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Employers Can Limit Union Activities in Public Spaces on Their Property

July 12, 2019 / Lisa Nagele-Piazza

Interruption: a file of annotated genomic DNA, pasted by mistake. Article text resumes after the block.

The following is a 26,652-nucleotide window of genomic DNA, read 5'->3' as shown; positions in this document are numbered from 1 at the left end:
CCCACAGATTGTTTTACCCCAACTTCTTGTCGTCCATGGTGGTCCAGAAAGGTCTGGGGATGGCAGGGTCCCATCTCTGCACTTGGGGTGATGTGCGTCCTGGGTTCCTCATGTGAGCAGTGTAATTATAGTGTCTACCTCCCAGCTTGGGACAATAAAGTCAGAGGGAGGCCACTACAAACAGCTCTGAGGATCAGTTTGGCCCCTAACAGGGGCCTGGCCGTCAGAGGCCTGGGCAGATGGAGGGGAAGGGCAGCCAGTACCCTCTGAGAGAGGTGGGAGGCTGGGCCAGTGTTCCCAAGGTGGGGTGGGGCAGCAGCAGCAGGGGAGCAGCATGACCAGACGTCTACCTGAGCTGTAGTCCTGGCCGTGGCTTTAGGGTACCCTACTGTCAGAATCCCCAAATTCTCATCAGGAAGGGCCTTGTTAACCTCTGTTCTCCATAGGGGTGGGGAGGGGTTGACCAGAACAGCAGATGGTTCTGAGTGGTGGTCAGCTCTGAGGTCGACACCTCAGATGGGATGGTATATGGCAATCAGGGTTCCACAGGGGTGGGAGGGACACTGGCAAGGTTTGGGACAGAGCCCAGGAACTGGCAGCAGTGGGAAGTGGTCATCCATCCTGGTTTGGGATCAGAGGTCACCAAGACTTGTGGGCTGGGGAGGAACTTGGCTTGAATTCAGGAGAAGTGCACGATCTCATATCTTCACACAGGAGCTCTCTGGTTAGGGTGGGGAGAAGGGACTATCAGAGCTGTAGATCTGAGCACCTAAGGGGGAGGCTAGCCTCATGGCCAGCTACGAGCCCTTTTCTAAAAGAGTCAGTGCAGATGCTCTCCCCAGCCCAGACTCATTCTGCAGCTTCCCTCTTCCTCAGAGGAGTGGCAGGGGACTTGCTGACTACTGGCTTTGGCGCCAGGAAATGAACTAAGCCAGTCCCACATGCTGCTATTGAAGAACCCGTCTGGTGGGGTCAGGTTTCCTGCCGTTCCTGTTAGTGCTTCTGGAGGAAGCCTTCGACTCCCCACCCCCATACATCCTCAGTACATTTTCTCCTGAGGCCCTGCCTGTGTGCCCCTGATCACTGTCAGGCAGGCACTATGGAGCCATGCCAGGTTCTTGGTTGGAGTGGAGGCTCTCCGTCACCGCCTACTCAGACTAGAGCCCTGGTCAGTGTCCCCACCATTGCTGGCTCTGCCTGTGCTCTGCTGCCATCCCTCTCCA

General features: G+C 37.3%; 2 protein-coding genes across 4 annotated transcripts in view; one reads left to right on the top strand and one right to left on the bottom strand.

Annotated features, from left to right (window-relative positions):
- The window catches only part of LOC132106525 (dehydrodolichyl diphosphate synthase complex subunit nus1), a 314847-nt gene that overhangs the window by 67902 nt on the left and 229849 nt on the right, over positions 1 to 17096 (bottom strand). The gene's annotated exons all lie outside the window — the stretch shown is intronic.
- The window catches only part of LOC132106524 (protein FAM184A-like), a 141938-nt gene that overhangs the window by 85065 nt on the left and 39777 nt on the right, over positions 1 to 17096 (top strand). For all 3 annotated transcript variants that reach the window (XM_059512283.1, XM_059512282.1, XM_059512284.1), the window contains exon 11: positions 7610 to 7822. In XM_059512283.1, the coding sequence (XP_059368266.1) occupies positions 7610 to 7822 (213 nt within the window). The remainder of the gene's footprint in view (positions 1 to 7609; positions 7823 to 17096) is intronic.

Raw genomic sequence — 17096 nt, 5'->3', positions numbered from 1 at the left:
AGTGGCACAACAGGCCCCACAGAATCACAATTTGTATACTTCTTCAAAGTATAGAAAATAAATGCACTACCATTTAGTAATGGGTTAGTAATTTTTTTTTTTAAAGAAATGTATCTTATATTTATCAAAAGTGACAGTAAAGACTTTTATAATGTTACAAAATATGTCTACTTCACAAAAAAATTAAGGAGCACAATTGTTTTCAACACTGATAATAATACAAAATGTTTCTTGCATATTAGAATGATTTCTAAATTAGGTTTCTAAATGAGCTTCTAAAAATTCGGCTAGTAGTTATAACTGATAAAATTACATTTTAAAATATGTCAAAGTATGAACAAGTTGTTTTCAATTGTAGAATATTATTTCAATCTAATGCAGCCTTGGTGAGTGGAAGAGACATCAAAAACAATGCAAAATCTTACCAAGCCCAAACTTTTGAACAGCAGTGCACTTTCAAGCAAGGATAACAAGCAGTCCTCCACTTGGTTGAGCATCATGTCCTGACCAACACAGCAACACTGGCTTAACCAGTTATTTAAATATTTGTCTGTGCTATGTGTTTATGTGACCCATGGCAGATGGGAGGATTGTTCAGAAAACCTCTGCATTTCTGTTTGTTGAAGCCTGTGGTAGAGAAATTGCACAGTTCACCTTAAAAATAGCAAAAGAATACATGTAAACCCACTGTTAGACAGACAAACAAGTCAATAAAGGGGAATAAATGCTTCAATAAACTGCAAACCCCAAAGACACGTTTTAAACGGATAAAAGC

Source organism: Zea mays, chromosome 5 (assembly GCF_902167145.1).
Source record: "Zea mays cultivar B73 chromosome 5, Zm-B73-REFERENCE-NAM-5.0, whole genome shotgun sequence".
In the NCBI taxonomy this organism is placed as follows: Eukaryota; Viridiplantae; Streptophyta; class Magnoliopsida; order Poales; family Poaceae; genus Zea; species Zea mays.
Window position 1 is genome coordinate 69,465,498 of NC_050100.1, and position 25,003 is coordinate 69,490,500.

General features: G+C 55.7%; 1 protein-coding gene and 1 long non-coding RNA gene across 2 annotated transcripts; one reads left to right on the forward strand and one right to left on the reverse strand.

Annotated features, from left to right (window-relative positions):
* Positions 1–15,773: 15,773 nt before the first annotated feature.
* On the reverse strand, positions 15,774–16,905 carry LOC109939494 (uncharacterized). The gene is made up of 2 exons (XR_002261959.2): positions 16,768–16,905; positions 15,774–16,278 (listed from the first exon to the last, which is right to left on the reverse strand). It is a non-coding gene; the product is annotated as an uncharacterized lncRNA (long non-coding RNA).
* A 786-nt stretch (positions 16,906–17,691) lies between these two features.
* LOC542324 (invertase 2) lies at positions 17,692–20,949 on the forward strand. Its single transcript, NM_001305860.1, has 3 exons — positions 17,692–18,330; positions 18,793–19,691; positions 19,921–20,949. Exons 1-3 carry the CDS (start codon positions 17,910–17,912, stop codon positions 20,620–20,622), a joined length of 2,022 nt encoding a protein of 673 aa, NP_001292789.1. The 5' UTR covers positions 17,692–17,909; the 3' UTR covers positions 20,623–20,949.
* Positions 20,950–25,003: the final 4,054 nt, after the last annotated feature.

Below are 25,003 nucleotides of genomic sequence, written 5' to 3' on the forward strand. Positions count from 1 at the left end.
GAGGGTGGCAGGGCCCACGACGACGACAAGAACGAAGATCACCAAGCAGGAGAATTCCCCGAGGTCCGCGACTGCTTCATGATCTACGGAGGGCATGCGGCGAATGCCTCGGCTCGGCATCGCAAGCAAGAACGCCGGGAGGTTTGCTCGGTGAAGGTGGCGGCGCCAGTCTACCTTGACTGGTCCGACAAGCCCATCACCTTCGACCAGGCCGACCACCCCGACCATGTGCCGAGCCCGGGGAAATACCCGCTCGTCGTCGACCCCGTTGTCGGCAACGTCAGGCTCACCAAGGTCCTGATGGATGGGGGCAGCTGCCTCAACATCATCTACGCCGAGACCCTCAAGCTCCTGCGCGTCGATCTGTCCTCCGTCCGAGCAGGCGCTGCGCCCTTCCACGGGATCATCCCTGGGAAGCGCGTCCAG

Employers can now ban nonemployee union representatives from organizing in public spaces on their property so long as their policies are applied consistently to all nonemployees. The National Labor Relations Board (NLRB) recently overturned board precedent, which previously held that nonemployee union representatives could access an employer's public spaces if they weren't disruptive. The decision broadens employers' right to restrict union access to company property," explained David James, an attorney with Nilan Johnson Lewis in Minneapolis. Previously, nonemployee union representatives could enter places where the public was invited, such as restaurants and hospital cafeterias, in privately owned buildings to solicit union support and distribute literature. Under the board's new ruling, employers can limit such access if they don't discriminate against the union and the union has another reasonable way to communicate with employees.